The aerodynamic door handles are hard to grab and hold onto.
Inside is where the Grand Prix absolutely shines. Leather and satin nickel set the tone for the interior style of the Grand Prix, and materials pleasant to both eye and fingertips continue the experience.
The seats are supportive and comfortable. The leather-wrapped steering wheel fills the hand just right. The outside mirrors are remarkably large for a sedan. That's a feature SUV drivers often mention as a reason they like SUVs. Here are large mirrors with an informative view of the world behind and yet add no noticeable wind noise.
Initially we thought headroom seemed a little tight, but the Grand Prix offers more headroom than a Honda Accord. One of our few disappointments was the glove box lid, which opens with the clatter of plastic.
The instrument panel, pleasing in its three-dimensional, yet simple, layout, is readily visible through the smart three-spoke steering wheel. The large center speedometer stands out from and overlaps the tachometer (on the left) and the circle containing the fuel and temperature gauges (on the right). Backgrounded with a shadowy grid pattern, these watch-like dials yield their information with simple, uncluttered, handsome functionality.
Technology allows the speedometer to be rimmed with only one set of numbers to designate speed in both miles and kilometers per hour. How? Punch in your choice on the Driver Information Center (DIC) and the numbers change. Cross a border, make your selection and read Ks; punch again and it's miles. No cluttering inner-ring of numbers. How cool is that?
You'll find the optional head up display (HUD) almost subliminal in its presence. You can select the amount of information it gives and at night, to conserve your night vision and limit reflections, you can douse the instrument panel lights completely, fly in stealth mode, and still keep tabs on what's important.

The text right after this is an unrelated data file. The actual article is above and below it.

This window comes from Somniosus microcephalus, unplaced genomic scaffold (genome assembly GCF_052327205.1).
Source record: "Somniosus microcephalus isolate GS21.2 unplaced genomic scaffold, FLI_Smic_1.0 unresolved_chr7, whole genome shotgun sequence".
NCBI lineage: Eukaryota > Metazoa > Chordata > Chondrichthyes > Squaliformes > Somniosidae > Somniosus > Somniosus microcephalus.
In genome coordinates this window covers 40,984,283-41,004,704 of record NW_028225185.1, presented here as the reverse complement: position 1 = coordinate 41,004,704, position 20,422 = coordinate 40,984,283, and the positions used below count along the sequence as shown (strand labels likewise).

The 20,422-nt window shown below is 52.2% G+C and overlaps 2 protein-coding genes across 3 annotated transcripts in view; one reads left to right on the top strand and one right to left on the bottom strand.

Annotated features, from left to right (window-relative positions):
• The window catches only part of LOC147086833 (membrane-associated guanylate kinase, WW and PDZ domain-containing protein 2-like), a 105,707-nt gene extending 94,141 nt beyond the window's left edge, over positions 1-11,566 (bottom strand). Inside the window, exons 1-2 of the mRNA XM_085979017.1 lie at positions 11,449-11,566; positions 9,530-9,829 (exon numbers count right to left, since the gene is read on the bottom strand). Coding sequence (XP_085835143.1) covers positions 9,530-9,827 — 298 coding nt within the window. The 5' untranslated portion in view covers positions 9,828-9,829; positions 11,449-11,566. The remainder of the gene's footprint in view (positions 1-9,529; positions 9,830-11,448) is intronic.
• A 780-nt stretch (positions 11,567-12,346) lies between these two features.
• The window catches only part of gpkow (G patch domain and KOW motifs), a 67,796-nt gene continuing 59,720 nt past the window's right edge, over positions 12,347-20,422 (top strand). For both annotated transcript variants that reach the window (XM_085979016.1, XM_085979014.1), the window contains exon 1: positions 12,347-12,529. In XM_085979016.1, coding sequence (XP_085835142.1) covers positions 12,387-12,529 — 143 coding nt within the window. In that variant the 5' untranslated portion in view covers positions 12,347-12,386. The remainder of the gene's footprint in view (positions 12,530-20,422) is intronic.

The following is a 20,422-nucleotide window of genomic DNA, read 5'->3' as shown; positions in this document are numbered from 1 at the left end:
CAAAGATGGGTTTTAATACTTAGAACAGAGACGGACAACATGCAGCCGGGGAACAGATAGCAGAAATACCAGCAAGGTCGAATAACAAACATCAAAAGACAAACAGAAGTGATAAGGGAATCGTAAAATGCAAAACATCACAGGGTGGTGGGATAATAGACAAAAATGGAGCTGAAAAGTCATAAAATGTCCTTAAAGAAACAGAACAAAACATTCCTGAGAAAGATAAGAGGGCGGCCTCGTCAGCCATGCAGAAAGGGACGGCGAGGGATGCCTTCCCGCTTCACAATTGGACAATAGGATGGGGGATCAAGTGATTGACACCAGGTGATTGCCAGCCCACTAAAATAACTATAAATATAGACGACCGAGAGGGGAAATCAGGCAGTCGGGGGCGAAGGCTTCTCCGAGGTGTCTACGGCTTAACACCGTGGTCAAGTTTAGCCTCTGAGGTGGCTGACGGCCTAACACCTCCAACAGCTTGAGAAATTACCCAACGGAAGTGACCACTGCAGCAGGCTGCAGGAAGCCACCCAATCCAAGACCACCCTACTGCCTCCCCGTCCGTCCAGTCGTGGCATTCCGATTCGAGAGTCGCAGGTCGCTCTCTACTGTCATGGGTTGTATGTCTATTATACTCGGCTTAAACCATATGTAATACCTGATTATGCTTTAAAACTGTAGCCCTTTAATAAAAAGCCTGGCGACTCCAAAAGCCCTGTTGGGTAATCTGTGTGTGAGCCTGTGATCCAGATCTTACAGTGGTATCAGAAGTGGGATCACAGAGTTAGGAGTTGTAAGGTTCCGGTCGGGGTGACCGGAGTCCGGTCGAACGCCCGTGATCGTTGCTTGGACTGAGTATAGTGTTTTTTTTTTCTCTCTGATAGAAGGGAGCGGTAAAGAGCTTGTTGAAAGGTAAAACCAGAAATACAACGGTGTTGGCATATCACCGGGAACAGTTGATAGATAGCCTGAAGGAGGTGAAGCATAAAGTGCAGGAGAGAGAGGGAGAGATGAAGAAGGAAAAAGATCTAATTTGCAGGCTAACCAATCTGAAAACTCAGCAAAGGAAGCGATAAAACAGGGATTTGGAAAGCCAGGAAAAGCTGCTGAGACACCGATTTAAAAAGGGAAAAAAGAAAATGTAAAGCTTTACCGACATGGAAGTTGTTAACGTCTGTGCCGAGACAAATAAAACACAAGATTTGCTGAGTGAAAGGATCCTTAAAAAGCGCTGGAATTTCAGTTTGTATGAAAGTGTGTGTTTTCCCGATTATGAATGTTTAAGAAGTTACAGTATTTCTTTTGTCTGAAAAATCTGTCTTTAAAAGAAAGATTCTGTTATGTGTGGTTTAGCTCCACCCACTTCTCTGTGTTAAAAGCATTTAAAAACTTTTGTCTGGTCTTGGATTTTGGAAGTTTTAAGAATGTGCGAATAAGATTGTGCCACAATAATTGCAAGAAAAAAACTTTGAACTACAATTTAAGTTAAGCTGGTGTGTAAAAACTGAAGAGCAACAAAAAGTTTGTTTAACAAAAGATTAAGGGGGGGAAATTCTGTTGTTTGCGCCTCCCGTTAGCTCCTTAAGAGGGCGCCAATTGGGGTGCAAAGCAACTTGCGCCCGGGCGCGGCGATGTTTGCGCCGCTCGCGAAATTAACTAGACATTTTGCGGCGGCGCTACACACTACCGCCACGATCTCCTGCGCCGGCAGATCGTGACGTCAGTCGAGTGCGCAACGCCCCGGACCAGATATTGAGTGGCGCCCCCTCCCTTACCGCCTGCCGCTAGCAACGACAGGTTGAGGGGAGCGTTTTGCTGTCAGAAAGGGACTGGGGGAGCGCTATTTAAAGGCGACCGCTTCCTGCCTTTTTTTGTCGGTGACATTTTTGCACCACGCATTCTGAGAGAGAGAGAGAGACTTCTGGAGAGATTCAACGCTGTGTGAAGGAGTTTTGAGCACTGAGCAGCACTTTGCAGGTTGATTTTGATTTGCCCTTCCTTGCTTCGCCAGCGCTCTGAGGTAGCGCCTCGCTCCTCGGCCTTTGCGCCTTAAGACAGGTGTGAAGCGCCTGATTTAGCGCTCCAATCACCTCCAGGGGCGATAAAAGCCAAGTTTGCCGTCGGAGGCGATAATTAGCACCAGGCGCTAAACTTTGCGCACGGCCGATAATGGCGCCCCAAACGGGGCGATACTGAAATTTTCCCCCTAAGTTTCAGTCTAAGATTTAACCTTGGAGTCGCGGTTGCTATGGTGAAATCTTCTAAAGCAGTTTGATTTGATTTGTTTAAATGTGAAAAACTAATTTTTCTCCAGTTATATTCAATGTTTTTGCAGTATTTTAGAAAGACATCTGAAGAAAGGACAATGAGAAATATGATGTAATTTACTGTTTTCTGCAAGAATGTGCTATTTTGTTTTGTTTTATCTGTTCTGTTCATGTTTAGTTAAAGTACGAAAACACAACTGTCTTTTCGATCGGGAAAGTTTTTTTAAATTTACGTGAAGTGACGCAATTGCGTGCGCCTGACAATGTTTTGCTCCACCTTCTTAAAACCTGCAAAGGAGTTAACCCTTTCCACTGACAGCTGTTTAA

The Driver Information Center with its four-line read-out is just to the right and above your fist in a console canted slightly toward you. Below an organized cluster of white icons on simple black buttons and dials keep the driver tuned in, warm or cool, etc. Pleasing to look at and nothing bewildering.
As comfortable as the seating, as pleasant to look at and feel as the interior is, what is really special is its functionality and flexibility. Not only do the back seats fold down in pairs or singly (with a 60/40 split) to effectively increase cargo capacity, the back of the front passenger seat folds forward (on GT and GTP), table flat.
All this flat and nearly flat space can be accessed through the trunk (with a particularly low lift-over height.) Thus it's easy to fold the appropriate seats and load long objects into the vehicle: a roll of carpet or a ladder or skis or Italian market umbrellas. You can close the trunk door on anything up to nine feet long, like a rigged fly rod, for example. That trunk opening besides being lower is also about ten inches wider. Boxed bikes anyone?
With the rear seat up and five people on board, the trunk still holds 16 cubic feet of whatever those folks need to carry.
Lots of interior toting room is worthless if you can't get the objects you are toting through the holes in the vehicle. In shopping mall parking lots anywhere in the country you'll find cartons that once held TVs, microwave ovens, computer components and barbecues. The products had to be stripped of their packing to manipulate them through car doors. Cognizant of that problem, Grand Prix designers played dentist: 'Open wider, please.' And now the doors swing out 82 degrees, improving ingress and egress for people and stuff.